More companies in Japan are turning to shared office space to shorten employees’ commuting times and offer them a better work-life balance.
Shared spaces are also expected to foster new businesses by providing budding entrepreneurs chances to network with people from different industries and come up with fresh ideas.
“Before, I was forced to cut the time I spent working whenever I had to take my children to see the doctor,” said Mami Adachi, 35, who is trying to raise twin daughters while working at trading house Sumitomo Corp.
“My time has been freed up since I started using a co-working space. I no longer have that feeling of irritation that comes from not being able to work even when I want to,” Adachi said.
About once a week she works from NewWork Jiyugaoka, a shared office in Tokyo’s Meguro Ward, close to her home. Slashing the two-hour round-trip commute to Sumitomo’s headquarters in Chiyoda Ward in the center of the city allows her to devote more time to work when needed or spend time with her 2-year-olds without cutting into office hours.
NewWork Jiyugaoka is one of some 20 co-working spaces run by railway Tokyu Corp. The railroad contracts with companies to offer shared satellite offices within walking distance of major train stations mainly in greater Tokyo.
Employees of the participating companies can choose where they want to sit but are prohibited from speaking loudly. Cellphone use is restricted to a designated area.
“The atmosphere is like a library so I can really make progress with my work,” Adachi said. “There’s no colleague trying to talk to me and no business phone calls interrupting me.”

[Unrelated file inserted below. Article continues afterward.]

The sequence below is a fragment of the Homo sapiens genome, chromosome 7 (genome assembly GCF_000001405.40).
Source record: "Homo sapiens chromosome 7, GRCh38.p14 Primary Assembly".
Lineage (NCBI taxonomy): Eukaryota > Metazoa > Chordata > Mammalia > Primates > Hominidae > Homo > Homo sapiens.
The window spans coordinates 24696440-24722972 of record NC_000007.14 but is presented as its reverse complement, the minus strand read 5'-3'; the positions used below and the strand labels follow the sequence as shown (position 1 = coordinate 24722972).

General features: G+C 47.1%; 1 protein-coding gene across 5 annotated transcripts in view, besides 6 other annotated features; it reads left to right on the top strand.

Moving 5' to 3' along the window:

Companies can also keep track of employees’ working hours because an card reader records when they enter and exit the facility.
New York-based WeWork touts its support for creating new business opportunities by actively promoting networking among clients.
WeWork Companies Inc. entered the Japanese market in February 2018 and has since opened more than 10 co-working spaces spanning Tokyo, Kanagawa, Osaka and other prefectures.
Its open-plan offices display notices for workshops on various topics ranging from the ABCs of virtual currency to South African wines. Tea, coffee and light meals are available in the kitchen area, where people can easily interact.
Offering its own take on the trend, Tokyo Metro Co. launched a Satellite Office Service in June 2018 that provides work booths in four subway stations, including Tameike-Sanno.
Each cozy, one-person pod comes with a desk, chair, electrical outlet, LCD monitor and free Wi-Fi. One can book a booth online for ¥200 per 15 minutes.
A Tokyo Metro official said the service makes life easier for people to call on a client toward the end of the day.
“Many people go to the trouble of returning to their office to complete some simple task after visiting a client,” the official said. “Now they can go home directly if they finish their jobs quickly and easily in the station.”